In two 1927 essays, "The Art of Fiction" and "The New Biography," she wrote that fiction writers should be less concerned with naive notions of reality and more with language and design. However restricted by fact, she argued, biographers should yoke truth with imagination, "granite-like solidity" with "rainbow-like intangibility." Their relationship has cooled by 1927, Woolf sought to reclaim Sackville-West through a "biography" that would include Sackville family history. Woolf solved biographical, historical, and personal dilemmas with the story of Orlando, who lives from Elizabethan times through the entire 18th century; he then becomes female, experiences debilitating gender constraints, and lives into the 20th century. Orlando begins writing poetry during the Renaissance, using history and mythology as models, and over the ensuing centuries returns to the poem "The Oak Tree," revising it according to shifting poetic conventions. Woolf herself writes in mock-heroic imitation of biographical styles that change over the same period of time. Thus, Orlando: A Biography (1928) exposes the artificiality of both gender and genre prescriptions. However fantastic, Orlando also argues for a novelistic approach to biography.

      In 1921 John Maynard Keynes had told Woolf that her memoir "on George," presented to the Memoir Club that year or a year earlier represented her best writing. Afterward, she was increasingly angered by masculine condescension to female talent. In A Room of One's Own (1929), Woolf blamed women's absence from history not on their lack of brains and talent but on their poverty. For her 1931 talk "Professions for Women," Woolf studied the history of women's education and employment and argued that unequal opportunities for women negatively affect all of society. She urged women to destroy the "angel in the house," a reference to Coventry Patmore's poem of that title, the quintessential Victorian paean to women who sacrifice themselves to men.

      Having praised a 1930 exhibit of Vanessa Bell's paintings for their wordlessness, Woolf planned a mystical novel that would be similarly impersonal and abstract. In The Waves (1931), poetic interludes describe the sea and sky from dawn to dusk. Between the interludes, the voices of six named characters appear in sections that move from their childhood to old age. In the middle section, when the six friends meet at a farewell dinner for another friend leaving for India, the single flower at the center of the dinner table becomes a "seven-sided flower...a whole flower to which every eye brings its own contribution." The Waves offers a six-sided shape that illustrates how each individual experiences events — including their friend's death—uniquely. Bernard, the writer in the group, narrates the final section, defying death and a world "without a self." Unique though they are (and their prototypes can be identified in the Bloomsbury group), the characters become one, just as the sea and sky become indistinguishable in the interludes.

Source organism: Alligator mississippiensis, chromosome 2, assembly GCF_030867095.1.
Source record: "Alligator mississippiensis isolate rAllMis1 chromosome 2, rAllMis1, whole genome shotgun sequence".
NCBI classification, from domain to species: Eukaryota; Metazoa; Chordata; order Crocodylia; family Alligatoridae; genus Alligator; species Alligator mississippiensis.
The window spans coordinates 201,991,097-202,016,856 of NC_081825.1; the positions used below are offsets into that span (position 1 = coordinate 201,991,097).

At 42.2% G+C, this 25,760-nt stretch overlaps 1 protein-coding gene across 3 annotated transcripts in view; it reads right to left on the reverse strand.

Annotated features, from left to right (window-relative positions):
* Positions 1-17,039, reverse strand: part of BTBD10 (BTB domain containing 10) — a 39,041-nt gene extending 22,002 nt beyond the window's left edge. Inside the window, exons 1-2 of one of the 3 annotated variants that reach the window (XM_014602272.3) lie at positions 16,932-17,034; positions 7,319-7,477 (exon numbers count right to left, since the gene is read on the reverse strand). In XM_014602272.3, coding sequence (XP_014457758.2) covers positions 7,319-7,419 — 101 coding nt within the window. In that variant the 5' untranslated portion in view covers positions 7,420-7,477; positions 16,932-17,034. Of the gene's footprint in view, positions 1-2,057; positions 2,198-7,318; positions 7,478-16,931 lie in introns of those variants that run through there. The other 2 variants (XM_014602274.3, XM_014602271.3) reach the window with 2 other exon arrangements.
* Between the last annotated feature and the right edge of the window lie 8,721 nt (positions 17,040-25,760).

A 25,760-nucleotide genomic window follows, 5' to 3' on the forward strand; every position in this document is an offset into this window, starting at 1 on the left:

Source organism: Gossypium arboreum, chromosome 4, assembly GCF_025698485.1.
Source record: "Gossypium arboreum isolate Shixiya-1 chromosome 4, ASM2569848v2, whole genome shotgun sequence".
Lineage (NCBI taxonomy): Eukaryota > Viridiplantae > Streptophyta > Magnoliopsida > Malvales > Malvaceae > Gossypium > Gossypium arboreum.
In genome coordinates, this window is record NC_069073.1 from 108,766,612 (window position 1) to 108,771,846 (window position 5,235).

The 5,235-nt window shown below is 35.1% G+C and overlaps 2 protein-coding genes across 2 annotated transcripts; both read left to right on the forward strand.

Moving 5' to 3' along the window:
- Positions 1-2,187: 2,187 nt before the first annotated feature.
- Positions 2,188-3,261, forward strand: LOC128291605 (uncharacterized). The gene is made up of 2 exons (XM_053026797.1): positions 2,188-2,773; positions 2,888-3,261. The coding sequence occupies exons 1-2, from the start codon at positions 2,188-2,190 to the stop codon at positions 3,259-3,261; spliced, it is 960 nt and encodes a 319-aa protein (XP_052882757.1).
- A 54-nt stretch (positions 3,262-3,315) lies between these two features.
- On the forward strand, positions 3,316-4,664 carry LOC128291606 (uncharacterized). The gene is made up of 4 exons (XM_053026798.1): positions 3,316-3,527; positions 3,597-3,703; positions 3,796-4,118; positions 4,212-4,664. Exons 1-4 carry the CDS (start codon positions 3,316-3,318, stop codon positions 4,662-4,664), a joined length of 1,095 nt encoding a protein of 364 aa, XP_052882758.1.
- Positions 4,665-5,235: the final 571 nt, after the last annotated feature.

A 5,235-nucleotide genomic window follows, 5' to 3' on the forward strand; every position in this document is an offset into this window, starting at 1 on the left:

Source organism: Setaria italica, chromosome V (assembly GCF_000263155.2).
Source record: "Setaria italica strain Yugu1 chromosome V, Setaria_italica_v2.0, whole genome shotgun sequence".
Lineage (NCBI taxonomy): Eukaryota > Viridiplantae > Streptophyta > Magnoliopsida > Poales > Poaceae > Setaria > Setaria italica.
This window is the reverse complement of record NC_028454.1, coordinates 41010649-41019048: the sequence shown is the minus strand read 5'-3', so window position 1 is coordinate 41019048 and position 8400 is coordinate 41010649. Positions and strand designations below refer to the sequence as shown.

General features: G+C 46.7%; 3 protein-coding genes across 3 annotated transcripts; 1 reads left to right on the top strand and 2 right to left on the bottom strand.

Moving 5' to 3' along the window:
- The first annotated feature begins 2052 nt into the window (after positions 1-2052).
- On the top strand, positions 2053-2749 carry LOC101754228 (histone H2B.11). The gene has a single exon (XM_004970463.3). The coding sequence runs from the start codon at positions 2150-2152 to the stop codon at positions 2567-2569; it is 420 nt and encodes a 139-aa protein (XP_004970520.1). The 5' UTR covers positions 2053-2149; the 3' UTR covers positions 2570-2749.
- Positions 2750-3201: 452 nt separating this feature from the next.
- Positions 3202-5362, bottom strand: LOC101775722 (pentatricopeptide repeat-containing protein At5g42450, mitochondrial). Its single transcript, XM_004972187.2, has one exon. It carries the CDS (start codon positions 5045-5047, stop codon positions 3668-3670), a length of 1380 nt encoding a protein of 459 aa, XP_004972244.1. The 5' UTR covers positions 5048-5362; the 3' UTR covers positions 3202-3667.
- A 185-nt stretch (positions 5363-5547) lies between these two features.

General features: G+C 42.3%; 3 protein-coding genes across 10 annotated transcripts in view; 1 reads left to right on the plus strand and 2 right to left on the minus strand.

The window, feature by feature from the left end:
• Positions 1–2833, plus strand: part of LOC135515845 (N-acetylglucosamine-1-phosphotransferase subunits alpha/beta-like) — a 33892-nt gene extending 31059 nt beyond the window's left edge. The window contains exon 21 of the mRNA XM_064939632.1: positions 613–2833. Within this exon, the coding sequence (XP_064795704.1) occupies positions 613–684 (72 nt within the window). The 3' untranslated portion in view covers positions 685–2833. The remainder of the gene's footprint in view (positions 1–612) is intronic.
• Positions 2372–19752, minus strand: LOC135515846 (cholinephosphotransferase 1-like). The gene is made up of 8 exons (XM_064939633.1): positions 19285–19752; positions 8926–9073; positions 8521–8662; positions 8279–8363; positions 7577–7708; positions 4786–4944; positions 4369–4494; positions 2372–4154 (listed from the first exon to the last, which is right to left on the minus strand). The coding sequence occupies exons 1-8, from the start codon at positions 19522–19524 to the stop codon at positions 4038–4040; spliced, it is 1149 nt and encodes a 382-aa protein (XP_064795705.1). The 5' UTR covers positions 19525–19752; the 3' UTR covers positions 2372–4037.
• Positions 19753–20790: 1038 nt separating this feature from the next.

This oneness with all creation was the primal experience Woolf had felt as a child in Cornwall. In this her most experimental novel, she achieved its poetic equivalent. Through To the Lighthouse and The Waves, Woolf became, with James Joyce and William Faulkner, one of the three major English- language Modernist experimenters in stream-of-consciousness writing.

       The Voyage Out (1915), Woolf's first novel, is told in the conventional narrative manner, but with a concentration of interest upon character and a delicacy of touch typical of all her work. The same emphasis on character analysis and the same lack of incident characterize Night and Day (1919), another study of personal adjustment and development. Then came her first really mature work, Jacob's Room (1922), in which her distinctive technique is fully used for the first time. By a series of disconnected impressions, revealed mainly through the consciousness of people with whom he came into contact, we are made aware of the personality of Jacob. These momentary impressions, which shift and dissolve with the bewildering inconsequence of real mental processes, are revealed by the use of the internal monologue, and from them, we are intended to build up gradually a complete conception of the young man. This same method, handled with greater firmness, is again used in Mrs. Dalloway (1925).

      Though what little event' there is occupies only one day, Virginia Woolf is enabled to create not only the lives of her chief characters, which are studied with a penetrating subtlety, but even the London background. To the Lighthouse (1927) shows a still firmer mastery of the 'stream of consciousness' technique, and is by many accounted her finest work. Its study of the relationships of the members of the Romney family achieves a greater artistic unity than is found in her previous novels, and yet preserves all her usual subtlety of analysis. The ultimate development of her method appears in The Waves (1931), from which plot, in the normally accepted sense, is almost entirely lacking. It is a symbolic work of great poetic beauty, in which the consciousness of the six characters is studied in a series of internal monologues. An ambitious, and clearly an experimental, work, it is remarkable for its sensitive perception of changing moods, and the skill with which the six characters are distinguished. It has been well described as a prose poem. Flush (1933), The Years (1937), in which she again deals with family relationships, and the unfinished Between the Acts (1941) shows her usual delicacy of touch and brilliant technical mastery, but the first two fall below the level of her major works, while of the last it is difficult to attempt an assessment.